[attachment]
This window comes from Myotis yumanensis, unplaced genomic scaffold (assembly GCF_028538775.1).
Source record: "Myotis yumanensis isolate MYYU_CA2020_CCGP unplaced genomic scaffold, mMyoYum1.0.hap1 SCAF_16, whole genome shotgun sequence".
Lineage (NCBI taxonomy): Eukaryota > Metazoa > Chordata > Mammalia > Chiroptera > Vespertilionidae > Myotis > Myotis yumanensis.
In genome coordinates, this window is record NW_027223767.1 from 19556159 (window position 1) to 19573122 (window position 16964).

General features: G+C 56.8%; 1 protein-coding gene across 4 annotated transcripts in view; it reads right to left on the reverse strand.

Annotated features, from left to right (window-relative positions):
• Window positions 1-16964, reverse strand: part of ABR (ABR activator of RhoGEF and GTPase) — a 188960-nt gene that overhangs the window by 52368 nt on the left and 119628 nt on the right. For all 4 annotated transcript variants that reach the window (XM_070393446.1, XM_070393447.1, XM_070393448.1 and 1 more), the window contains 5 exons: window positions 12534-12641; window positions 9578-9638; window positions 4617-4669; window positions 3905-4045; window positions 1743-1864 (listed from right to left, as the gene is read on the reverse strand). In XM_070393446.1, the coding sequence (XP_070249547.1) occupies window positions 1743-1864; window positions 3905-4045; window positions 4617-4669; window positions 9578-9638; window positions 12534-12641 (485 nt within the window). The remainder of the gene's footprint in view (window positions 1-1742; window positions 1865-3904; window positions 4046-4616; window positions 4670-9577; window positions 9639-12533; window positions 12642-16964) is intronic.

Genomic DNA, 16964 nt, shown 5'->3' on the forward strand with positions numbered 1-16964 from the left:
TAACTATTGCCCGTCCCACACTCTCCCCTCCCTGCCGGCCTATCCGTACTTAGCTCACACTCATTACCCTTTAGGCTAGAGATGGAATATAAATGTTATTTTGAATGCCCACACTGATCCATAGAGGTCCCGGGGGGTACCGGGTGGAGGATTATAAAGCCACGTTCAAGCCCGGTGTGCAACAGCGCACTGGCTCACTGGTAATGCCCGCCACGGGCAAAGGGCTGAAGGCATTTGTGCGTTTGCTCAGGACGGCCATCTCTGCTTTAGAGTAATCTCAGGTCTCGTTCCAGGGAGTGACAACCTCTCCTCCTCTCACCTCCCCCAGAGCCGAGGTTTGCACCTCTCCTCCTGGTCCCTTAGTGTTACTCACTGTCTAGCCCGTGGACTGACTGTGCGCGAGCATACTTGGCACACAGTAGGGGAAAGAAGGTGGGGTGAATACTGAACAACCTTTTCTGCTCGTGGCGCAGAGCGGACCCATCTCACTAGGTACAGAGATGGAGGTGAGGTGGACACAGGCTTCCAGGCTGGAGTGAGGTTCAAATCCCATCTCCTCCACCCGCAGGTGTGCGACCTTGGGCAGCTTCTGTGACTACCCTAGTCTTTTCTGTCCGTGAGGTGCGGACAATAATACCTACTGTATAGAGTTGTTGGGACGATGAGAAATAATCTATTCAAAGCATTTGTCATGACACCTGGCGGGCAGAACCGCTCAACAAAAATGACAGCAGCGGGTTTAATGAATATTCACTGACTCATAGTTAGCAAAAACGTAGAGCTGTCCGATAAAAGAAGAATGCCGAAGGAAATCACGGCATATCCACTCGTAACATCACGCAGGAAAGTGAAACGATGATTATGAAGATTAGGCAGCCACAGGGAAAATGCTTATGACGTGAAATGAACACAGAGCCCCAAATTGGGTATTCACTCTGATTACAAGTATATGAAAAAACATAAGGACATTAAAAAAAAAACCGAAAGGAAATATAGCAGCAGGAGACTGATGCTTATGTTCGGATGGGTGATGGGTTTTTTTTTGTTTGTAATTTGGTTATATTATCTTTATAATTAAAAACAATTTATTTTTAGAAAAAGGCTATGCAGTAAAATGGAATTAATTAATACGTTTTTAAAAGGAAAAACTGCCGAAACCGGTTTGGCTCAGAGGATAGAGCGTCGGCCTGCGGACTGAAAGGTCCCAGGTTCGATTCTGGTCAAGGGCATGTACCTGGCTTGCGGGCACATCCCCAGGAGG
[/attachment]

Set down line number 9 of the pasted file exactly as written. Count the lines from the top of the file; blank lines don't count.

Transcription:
TAACTATTGCCCGTCCCACACTCTCCCCTCCCTGCCGGCCTATCCGTACTTAGCTCACACTCATTACCCTTTAGGCTAGAGATGGAATATAAATGTTATTTTGAATGCCCACACTGATCCATAGAGGTCCCGGGGGGTACCGGGTGGAGGATTATAAAGCCACGTTCAAGCCCGGTGTGCAACAGCGCACTGGCTCACTGGTAATGCCCGCCACGGGCAAAGGGCTGAAGGCATTTGTGCGTTTGCTCAGGACGGCCATCTCTGCTTTAGAGTAATCTCAGGTCTCGTTCCAGGGAGTGACAACCTCTCCTCCTCTCACCTCCCCCAGAGCCGAGGTTTGCACCTCTCCTCCTGGTCCCTTAGTGTTACTCACTGTCTAGCCCGTGGACTGACTGTGCGCGAGCATACTTGGCACACAGTAGGGGAAAGAAGGTGGGGTGAATACTGAACAACCTTTTCTGCTCGTGGCGCAGAGCGGACCCATCTCACTAGGTACAGAGATGGAGGTGAGGTGGACACAGGCTTCCAGGCTGGAGTGAGGTTCAAATCCCATCTCCTCCACCCGCAGGTGTGCGACCTTGGGCAGCTTCTGTGACTACCCTAGTCTTTTCTGTCCGTGAGGTGCGGACAATAATACCTACTGTATAGAGTTGTTGGGACGATGAGAAATAATCTATTCAAAGCATTTGTCATGACACCTGGCGGGCAGAACCGCTCAACAAAAATGACAGCAGCGGGTTTAATGAATATTCACTGACTCATAGTTAGCAAAAACGTAGAGCTGTCCGATAAAAGAAGAATGCCGAAGGAAATCACGGCATATCCACTCGTAACATCACGCAGGAAAGTGAAACGATGATTATGAAGATTAGGCAGCCACAGGGAAAATGCTTATGACGTGAAATGAACACAGAGCCCCAAATTGGGTATTCACTCTGATTACAAGTATATGAAAAAACATAAGGACATTAAAAAAAAAACCGAAAGGAAATATAGCAGCAGGAGACTGATGCTTATGTTCGGATGGGTGATGGGTTTTTTTTTGTTTGTAATTTGGTTATATTATCTTTATAATTAAAAACAATTTATTTTTAGAAAAAGGCTATGCAGTAAAATGGAATTAATTAATACGTTTTTAAAAGGAAAAACTGCCGAAACCGGTTTGGCTCAGAGGATAGAGCGTCGGCCTGCGGACTGAAAGGTCCCAGGTTCGATTCTGGTCAAGGGCATGTACCTGGCTTGCGGGCACATCCCCAGGAGG